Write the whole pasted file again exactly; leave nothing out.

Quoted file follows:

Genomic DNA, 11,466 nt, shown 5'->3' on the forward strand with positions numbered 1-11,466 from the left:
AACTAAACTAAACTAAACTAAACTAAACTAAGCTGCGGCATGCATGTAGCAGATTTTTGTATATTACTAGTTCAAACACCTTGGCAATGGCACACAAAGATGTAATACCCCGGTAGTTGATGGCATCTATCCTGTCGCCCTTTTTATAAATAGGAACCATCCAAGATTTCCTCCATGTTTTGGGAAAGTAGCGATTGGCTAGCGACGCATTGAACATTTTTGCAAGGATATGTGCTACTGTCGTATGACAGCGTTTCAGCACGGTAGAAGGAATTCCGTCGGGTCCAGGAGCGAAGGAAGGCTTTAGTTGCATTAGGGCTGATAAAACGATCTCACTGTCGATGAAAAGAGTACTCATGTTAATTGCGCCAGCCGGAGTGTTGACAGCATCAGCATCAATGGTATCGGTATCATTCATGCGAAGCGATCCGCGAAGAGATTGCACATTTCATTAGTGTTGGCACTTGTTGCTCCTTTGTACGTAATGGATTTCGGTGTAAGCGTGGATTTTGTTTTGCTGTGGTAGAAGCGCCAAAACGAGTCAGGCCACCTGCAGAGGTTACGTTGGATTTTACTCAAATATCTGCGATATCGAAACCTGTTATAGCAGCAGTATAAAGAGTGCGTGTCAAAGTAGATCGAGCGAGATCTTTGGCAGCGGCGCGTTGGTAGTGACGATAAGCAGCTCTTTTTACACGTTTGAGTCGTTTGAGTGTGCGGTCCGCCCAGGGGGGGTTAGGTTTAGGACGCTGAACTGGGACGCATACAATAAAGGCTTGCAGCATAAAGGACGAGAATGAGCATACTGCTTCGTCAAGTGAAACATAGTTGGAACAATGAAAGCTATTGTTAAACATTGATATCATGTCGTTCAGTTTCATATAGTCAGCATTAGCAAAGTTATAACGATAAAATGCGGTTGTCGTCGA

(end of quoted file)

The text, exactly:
Genomic DNA, 11,466 nt, shown 5'->3' on the forward strand with positions numbered 1-11,466 from the left:
AACTAAACTAAACTAAACTAAACTAAACTAAGCTGCGGCATGCATGTAGCAGATTTTTGTATATTACTAGTTCAAACACCTTGGCAATGGCACACAAAGATGTAATACCCCGGTAGTTGATGGCATCTATCCTGTCGCCCTTTTTATAAATAGGAACCATCCAAGATTTCCTCCATGTTTTGGGAAAGTAGCGATTGGCTAGCGACGCATTGAACATTTTTGCAAGGATATGTGCTACTGTCGTATGACAGCGTTTCAGCACGGTAGAAGGAATTCCGTCGGGTCCAGGAGCGAAGGAAGGCTTTAGTTGCATTAGGGCTGATAAAACGATCTCACTGTCGATGAAAAGAGTACTCATGTTAATTGCGCCAGCCGGAGTGTTGACAGCATCAGCATCAATGGTATCGGTATCATTCATGCGAAGCGATCCGCGAAGAGATTGCACATTTCATTAGTGTTGGCACTTGTTGCTCCTTTGTACGTAATGGATTTCGGTGTAAGCGTGGATTTTGTTTTGCTGTGGTAGAAGCGCCAAAACGAGTCAGGCCACCTGCAGAGGTTACGTTGGATTTTACTCAAATATCTGCGATATCGAAACCTGTTATAGCAGCAGTATAAAGAGTGCGTGTCAAAGTAGATCGAGCGAGATCTTTGGCAGCGGCGCGTTGGTAGTGACGATAAGCAGCTCTTTTTACACGTTTGAGTCGTTTGAGTGTGCGGTCCGCCCAGGGGGGGTTAGGTTTAGGACGCTGAACTGGGACGCATACAATAAAGGCTTGCAGCATAAAGGACGAGAATGAGCATACTGCTTCGTCAAGTGAAACATAGTTGGAACAATGAAAGCTATTGTTAAACATTGATATCATGTCGTTCAGTTTCATATAGTCAGCATTAGCAAAGTTATAACGATAAAATGCGGTTGTCGTCGA